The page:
Accessing Chronicle Engine via NFS


Chronicle Engine is a data virtualisation layer.  It abstracts away the complexity of accessing, manipulating and subscribing to various data source so that the user of that data doesn't need to know how or where  the data is actually stored.  This means that this data can be migrated between systems or stored in a manner which is more efficient but would be to complex for the developer to use.

The basic interfaces are Concurrent Map and a simple Pub/Sub.  Using these in combination with the stream like filters and transformation you can access files, in memory data caches, LDAP, SQL Databases, Key-value NoSQL databases and low latency persisted stores.

What we are investigating is using NFS as a means of access as well as our Java and C# client to access the data in a natural way.  This way any program on Windows, Unix or MacOSX could use it. How might this look?

Access via NFS.

The data stores in Chronicle Engine are organise hierarchically as a tree, rather like a directory structure.  The keys of a key-value store are like files in a directory and the values are the contents of the file. This translates to a virtual file system.

In Java, to access a map on the server or a remote client.

Map<String, String> map = acquireMap("/group/data", String.class, String.class);

map.put("key-1", "Hello World");
map.put("key-2", "G-Day All");

However with NFS mounting we can access the same map from any program, even shell.

~ $ cd /group/data
/group/data $ echo Hello World > key-1
/group/data $ echo G-Day All > key-2

To get a value, this is really simple in Java

String value = map.get("key-1");

And via NFS it is also simple

/group/data $ cat key-1
Hello World

What about more complex functions?

An advantage of having our own NFS server is that we can add virtual files which can perform functions provided they follow the general file access contract.

In Java we can apply a query to get in real time all the people over 20 years old.  If an entry is added, it is printed as it happens.

    .filter(e -> e.getValue().age > 20)
    .map(e -> e.getKey())

So how could this translate on NFS?

/group/data $ tail -9999f '.(select key where age > 20)'
Bob Brown
Cate Class

This would give you all the current names, but any new names as they happen.

Choosing your format.

By having virtual files you can ask for them in a different format.  Say the underlying data object is a row in an RDBMS data base.  You might want this in CSV format, but you might want it in XML or JSON.

/group/users $ ls
/group/users $ cat peter-lawrey.csv
/group/users $ cat peter-lawrey.xml
<user id="1001">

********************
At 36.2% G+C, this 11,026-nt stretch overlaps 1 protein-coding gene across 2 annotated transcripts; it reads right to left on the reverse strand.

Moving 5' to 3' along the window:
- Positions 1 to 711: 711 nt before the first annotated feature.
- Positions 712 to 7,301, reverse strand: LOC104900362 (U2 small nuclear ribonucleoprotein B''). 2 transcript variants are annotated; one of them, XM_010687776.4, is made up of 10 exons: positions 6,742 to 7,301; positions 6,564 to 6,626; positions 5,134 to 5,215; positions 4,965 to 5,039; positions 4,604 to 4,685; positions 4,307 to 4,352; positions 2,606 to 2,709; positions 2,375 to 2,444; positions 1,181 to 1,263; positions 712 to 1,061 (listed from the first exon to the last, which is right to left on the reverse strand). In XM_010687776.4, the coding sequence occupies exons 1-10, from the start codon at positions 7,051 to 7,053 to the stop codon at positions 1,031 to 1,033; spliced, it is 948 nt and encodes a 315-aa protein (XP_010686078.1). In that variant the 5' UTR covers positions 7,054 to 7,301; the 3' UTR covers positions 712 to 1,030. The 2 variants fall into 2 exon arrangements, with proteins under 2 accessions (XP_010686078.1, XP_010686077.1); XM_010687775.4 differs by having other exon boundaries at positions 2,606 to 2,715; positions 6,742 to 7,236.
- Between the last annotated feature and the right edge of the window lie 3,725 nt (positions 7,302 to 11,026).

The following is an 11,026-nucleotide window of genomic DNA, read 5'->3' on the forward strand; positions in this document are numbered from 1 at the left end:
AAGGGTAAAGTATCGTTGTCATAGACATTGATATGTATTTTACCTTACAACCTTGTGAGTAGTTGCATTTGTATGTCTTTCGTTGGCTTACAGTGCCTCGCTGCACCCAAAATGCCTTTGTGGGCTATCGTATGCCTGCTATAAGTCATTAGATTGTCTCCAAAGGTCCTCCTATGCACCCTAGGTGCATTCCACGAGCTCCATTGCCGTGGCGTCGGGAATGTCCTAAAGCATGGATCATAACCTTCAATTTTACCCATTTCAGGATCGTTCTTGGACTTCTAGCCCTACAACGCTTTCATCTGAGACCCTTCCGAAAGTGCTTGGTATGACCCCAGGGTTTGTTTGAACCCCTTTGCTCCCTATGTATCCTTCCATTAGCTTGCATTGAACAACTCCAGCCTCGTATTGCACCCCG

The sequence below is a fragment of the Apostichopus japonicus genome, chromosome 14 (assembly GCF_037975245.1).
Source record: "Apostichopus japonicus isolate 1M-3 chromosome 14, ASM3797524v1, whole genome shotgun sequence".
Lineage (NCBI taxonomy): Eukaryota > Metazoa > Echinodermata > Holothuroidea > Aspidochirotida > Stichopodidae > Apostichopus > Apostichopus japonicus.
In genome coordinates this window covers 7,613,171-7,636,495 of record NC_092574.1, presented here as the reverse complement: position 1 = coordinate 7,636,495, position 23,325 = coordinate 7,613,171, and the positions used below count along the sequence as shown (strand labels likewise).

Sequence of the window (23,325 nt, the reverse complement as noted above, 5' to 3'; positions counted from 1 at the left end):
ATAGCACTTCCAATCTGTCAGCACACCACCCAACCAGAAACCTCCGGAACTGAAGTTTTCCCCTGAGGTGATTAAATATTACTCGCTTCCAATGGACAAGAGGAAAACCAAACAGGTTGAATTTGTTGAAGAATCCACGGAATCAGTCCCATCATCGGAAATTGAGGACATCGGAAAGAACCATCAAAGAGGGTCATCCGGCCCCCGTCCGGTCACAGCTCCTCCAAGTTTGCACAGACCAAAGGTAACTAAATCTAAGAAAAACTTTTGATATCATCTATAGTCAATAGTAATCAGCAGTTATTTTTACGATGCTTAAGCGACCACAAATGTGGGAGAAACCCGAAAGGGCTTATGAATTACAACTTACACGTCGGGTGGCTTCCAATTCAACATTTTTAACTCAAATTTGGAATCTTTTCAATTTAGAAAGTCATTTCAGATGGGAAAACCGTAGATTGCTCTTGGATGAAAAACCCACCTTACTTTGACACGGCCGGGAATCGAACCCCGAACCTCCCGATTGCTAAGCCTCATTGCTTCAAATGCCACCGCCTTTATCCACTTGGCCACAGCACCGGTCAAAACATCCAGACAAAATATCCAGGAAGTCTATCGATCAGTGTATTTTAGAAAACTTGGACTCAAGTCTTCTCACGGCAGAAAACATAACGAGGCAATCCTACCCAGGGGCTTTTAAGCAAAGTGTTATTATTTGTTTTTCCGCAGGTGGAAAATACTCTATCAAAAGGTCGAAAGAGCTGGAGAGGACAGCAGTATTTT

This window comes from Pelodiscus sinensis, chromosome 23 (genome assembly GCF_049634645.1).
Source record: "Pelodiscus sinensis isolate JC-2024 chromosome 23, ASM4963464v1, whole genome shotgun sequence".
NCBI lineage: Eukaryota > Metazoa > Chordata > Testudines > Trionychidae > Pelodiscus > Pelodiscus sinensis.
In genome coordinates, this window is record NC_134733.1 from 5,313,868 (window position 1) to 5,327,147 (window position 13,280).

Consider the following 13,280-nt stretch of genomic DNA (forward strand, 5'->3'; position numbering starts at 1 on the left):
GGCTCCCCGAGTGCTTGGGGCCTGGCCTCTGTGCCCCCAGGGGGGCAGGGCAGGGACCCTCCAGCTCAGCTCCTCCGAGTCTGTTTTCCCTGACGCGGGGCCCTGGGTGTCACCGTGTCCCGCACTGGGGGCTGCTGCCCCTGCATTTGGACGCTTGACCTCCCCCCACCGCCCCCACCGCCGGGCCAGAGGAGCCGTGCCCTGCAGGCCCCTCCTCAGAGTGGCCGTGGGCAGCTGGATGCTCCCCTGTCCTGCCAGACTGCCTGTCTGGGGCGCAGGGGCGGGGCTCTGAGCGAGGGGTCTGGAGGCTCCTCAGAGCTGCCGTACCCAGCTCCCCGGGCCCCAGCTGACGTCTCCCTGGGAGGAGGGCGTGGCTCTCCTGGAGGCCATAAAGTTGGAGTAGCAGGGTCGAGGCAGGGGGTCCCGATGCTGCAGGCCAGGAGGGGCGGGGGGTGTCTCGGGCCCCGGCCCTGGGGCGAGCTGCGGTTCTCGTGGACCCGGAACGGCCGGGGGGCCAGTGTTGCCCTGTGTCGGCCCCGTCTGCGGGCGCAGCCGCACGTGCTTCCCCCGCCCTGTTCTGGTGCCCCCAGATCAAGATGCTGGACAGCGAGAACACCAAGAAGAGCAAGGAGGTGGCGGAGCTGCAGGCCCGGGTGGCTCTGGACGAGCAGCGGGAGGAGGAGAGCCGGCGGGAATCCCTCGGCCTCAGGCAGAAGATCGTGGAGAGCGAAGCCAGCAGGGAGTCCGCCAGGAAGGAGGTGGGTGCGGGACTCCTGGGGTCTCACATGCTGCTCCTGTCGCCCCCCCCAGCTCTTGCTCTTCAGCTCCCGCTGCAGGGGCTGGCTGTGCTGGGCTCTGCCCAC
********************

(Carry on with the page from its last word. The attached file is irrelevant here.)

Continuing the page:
/group/users $ cat peter-lawrey.json

{"user": { "id": "1001", "first": "Peter", "last": "Lawrey", "country": "UK" }}

By adding a recognised file extension, the file can appear in the format desired.

Updating a record could be as simple as writing to a file.

What are the advantages over using a normal NFS file system?

The main advantage is extensibility.  Chronicle Engine supports;
  • billions of entries in one map (directory)
  • LAN and WAN data replication.
  • real time updates of changes.
  • query support.
  • data compression
  • traffic shaping.
  • auditability of who changed what when.
We plan to support data distribution as well and support for more back end data stores.


What would you use such a system for?  What features would you lie to see?

You can comment here or on the Chronicle Forum

I look forward to hearing your thoughts.


  1. Sorry for being thick but I don't really understand what you're describing here. AFAIK Chronicle uses a couple of files on the disk (one for data and one for index if I recall correctly) which it maps into the communicating processes' address space (plus there is the asynchronous mirroring over TCP).

    Are you talking here about putting those files on NFS and sharing it between computers? Or something else entirely?

    If the former, it is a very risky proposition - there are all kinds of bugs related to the interaction between NFS clients / servers and the OS, which - independently of what you do in user mode - can corrupt data (frequently silently) and even crash the OS :-(. I wouldn't use NFS for anything else than the most simple data distribution - certainly not for a high performance / high concurrency system.


Post a Comment

Popular posts from this blog

Low Latency Microservices, A Retrospective

Unusual Java: StackTrace Extends Throwable

System wide unique nanosecond timestamps